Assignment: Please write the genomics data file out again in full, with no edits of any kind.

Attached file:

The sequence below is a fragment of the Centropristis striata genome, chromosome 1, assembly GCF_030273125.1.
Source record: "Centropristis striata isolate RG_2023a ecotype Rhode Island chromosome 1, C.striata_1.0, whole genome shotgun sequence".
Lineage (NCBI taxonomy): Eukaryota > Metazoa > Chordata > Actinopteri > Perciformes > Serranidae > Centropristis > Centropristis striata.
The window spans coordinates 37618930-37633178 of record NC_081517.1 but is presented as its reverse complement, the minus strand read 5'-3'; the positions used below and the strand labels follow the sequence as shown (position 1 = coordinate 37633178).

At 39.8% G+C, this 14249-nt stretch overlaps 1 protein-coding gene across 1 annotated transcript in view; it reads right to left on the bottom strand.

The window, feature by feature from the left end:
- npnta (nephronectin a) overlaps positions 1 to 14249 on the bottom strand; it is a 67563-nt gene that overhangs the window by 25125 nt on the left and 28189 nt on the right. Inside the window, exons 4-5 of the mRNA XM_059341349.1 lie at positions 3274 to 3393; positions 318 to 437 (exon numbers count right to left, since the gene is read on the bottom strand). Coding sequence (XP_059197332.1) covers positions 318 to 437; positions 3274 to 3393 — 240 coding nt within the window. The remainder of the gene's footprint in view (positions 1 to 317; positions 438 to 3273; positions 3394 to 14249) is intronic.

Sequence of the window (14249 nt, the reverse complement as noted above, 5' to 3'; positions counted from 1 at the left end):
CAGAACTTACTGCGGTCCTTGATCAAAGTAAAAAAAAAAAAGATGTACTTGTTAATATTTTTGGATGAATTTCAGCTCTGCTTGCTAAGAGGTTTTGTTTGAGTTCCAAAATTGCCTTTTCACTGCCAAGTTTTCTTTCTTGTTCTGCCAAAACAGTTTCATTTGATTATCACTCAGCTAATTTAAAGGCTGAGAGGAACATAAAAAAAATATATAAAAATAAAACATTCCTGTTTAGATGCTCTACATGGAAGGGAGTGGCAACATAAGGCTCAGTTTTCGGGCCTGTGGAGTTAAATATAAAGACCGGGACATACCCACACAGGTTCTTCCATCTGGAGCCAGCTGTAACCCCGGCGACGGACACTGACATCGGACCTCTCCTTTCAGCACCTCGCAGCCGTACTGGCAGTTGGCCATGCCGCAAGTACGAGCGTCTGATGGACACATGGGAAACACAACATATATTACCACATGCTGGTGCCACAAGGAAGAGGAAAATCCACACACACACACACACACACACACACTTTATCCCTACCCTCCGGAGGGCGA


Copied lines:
The sequence below is a fragment of the Centropristis striata genome, chromosome 1, assembly GCF_030273125.1.
Source record: "Centropristis striata isolate RG_2023a ecotype Rhode Island chromosome 1, C.striata_1.0, whole genome shotgun sequence".
Lineage (NCBI taxonomy): Eukaryota > Metazoa > Chordata > Actinopteri > Perciformes > Serranidae > Centropristis > Centropristis striata.
The window spans coordinates 37618930-37633178 of record NC_081517.1 but is presented as its reverse complement, the minus strand read 5'-3'; the positions used below and the strand labels follow the sequence as shown (position 1 = coordinate 37633178).

At 39.8% G+C, this 14249-nt stretch overlaps 1 protein-coding gene across 1 annotated transcript in view; it reads right to left on the bottom strand.

The window, feature by feature from the left end:
- npnta (nephronectin a) overlaps positions 1 to 14249 on the bottom strand; it is a 67563-nt gene that overhangs the window by 25125 nt on the left and 28189 nt on the right. Inside the window, exons 4-5 of the mRNA XM_059341349.1 lie at positions 3274 to 3393; positions 318 to 437 (exon numbers count right to left, since the gene is read on the bottom strand). Coding sequence (XP_059197332.1) covers positions 318 to 437; positions 3274 to 3393 — 240 coding nt within the window. The remainder of the gene's footprint in view (positions 1 to 317; positions 438 to 3273; positions 3394 to 14249) is intronic.

Sequence of the window (14249 nt, the reverse complement as noted above, 5' to 3'; positions counted from 1 at the left end):
CAGAACTTACTGCGGTCCTTGATCAAAGTAAAAAAAAAAAAGATGTACTTGTTAATATTTTTGGATGAATTTCAGCTCTGCTTGCTAAGAGGTTTTGTTTGAGTTCCAAAATTGCCTTTTCACTGCCAAGTTTTCTTTCTTGTTCTGCCAAAACAGTTTCATTTGATTATCACTCAGCTAATTTAAAGGCTGAGAGGAACATAAAAAAAATATATAAAAATAAAACATTCCTGTTTAGATGCTCTACATGGAAGGGAGTGGCAACATAAGGCTCAGTTTTCGGGCCTGTGGAGTTAAATATAAAGACCGGGACATACCCACACAGGTTCTTCCATCTGGAGCCAGCTGTAACCCCGGCGACGGACACTGACATCGGACCTCTCCTTTCAGCACCTCGCAGCCGTACTGGCAGTTGGCCATGCCGCAAGTACGAGCGTCTGATGGACACATGGGAAACACAACATATATTACCACATGCTGGTGCCACAAGGAAGAGGAAAATCCACACACACACACACACACACACACACTTTATCCCTACCCTCCGGAGGGCGA